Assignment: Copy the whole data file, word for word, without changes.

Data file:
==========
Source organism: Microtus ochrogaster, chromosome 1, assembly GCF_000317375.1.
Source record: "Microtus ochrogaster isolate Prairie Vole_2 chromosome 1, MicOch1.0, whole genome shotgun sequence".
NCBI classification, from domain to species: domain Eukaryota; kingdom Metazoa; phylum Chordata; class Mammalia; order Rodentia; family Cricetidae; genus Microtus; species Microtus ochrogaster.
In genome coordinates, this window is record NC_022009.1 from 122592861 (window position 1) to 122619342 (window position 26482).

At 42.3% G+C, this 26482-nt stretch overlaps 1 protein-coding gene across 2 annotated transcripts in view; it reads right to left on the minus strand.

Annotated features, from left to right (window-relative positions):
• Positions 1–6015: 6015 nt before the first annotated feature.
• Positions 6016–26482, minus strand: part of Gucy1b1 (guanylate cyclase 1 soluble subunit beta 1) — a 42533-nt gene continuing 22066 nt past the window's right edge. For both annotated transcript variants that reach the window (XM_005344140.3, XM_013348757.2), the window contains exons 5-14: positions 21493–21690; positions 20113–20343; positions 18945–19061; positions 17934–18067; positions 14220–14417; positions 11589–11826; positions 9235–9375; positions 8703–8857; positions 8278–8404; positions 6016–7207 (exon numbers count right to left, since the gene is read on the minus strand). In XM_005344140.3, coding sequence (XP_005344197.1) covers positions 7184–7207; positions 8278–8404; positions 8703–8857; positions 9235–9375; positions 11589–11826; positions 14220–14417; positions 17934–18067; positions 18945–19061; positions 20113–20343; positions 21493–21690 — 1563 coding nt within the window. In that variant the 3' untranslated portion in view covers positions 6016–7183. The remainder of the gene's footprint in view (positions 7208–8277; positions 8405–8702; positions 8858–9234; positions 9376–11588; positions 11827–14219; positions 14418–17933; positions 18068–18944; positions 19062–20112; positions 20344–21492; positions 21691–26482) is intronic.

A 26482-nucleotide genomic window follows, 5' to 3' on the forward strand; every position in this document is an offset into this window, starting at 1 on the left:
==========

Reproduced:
Source organism: Microtus ochrogaster, chromosome 1, assembly GCF_000317375.1.
Source record: "Microtus ochrogaster isolate Prairie Vole_2 chromosome 1, MicOch1.0, whole genome shotgun sequence".
NCBI classification, from domain to species: domain Eukaryota; kingdom Metazoa; phylum Chordata; class Mammalia; order Rodentia; family Cricetidae; genus Microtus; species Microtus ochrogaster.
In genome coordinates, this window is record NC_022009.1 from 122592861 (window position 1) to 122619342 (window position 26482).

At 42.3% G+C, this 26482-nt stretch overlaps 1 protein-coding gene across 2 annotated transcripts in view; it reads right to left on the minus strand.

Annotated features, from left to right (window-relative positions):
• Positions 1–6015: 6015 nt before the first annotated feature.
• Positions 6016–26482, minus strand: part of Gucy1b1 (guanylate cyclase 1 soluble subunit beta 1) — a 42533-nt gene continuing 22066 nt past the window's right edge. For both annotated transcript variants that reach the window (XM_005344140.3, XM_013348757.2), the window contains exons 5-14: positions 21493–21690; positions 20113–20343; positions 18945–19061; positions 17934–18067; positions 14220–14417; positions 11589–11826; positions 9235–9375; positions 8703–8857; positions 8278–8404; positions 6016–7207 (exon numbers count right to left, since the gene is read on the minus strand). In XM_005344140.3, coding sequence (XP_005344197.1) covers positions 7184–7207; positions 8278–8404; positions 8703–8857; positions 9235–9375; positions 11589–11826; positions 14220–14417; positions 17934–18067; positions 18945–19061; positions 20113–20343; positions 21493–21690 — 1563 coding nt within the window. In that variant the 3' untranslated portion in view covers positions 6016–7183. The remainder of the gene's footprint in view (positions 7208–8277; positions 8405–8702; positions 8858–9234; positions 9376–11588; positions 11827–14219; positions 14418–17933; positions 18068–18944; positions 19062–20112; positions 20344–21492; positions 21691–26482) is intronic.

A 26482-nucleotide genomic window follows, 5' to 3' on the forward strand; every position in this document is an offset into this window, starting at 1 on the left: